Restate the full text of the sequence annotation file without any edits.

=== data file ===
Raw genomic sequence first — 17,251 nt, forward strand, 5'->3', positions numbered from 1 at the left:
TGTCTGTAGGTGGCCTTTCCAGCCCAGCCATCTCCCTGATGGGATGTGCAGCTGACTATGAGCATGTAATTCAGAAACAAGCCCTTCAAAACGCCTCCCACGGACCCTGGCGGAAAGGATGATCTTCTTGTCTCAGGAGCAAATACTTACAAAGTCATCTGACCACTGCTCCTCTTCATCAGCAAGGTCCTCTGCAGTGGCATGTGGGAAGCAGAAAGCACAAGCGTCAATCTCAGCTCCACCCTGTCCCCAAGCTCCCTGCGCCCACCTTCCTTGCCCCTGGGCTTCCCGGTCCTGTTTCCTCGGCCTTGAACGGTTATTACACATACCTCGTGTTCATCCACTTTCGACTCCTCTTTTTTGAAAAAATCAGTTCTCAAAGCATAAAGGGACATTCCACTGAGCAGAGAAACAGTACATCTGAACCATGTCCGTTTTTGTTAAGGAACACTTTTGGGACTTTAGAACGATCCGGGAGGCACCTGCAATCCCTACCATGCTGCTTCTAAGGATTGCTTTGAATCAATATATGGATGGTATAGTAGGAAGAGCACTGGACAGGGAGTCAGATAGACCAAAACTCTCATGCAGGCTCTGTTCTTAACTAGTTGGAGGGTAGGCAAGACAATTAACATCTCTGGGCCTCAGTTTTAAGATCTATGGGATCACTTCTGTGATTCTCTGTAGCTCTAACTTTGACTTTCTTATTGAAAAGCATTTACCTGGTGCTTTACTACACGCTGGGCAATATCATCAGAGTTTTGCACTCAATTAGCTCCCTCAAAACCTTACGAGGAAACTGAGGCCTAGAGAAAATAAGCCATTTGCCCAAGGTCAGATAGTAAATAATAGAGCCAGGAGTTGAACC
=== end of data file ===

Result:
Raw genomic sequence first — 17,251 nt, forward strand, 5'->3', positions numbered from 1 at the left:
TGTCTGTAGGTGGCCTTTCCAGCCCAGCCATCTCCCTGATGGGATGTGCAGCTGACTATGAGCATGTAATTCAGAAACAAGCCCTTCAAAACGCCTCCCACGGACCCTGGCGGAAAGGATGATCTTCTTGTCTCAGGAGCAAATACTTACAAAGTCATCTGACCACTGCTCCTCTTCATCAGCAAGGTCCTCTGCAGTGGCATGTGGGAAGCAGAAAGCACAAGCGTCAATCTCAGCTCCACCCTGTCCCCAAGCTCCCTGCGCCCACCTTCCTTGCCCCTGGGCTTCCCGGTCCTGTTTCCTCGGCCTTGAACGGTTATTACACATACCTCGTGTTCATCCACTTTCGACTCCTCTTTTTTGAAAAAATCAGTTCTCAAAGCATAAAGGGACATTCCACTGAGCAGAGAAACAGTACATCTGAACCATGTCCGTTTTTGTTAAGGAACACTTTTGGGACTTTAGAACGATCCGGGAGGCACCTGCAATCCCTACCATGCTGCTTCTAAGGATTGCTTTGAATCAATATATGGATGGTATAGTAGGAAGAGCACTGGACAGGGAGTCAGATAGACCAAAACTCTCATGCAGGCTCTGTTCTTAACTAGTTGGAGGGTAGGCAAGACAATTAACATCTCTGGGCCTCAGTTTTAAGATCTATGGGATCACTTCTGTGATTCTCTGTAGCTCTAACTTTGACTTTCTTATTGAAAAGCATTTACCTGGTGCTTTACTACACGCTGGGCAATATCATCAGAGTTTTGCACTCAATTAGCTCCCTCAAAACCTTACGAGGAAACTGAGGCCTAGAGAAAATAAGCCATTTGCCCAAGGTCAGATAGTAAATAATAGAGCCAGGAGTTGAACC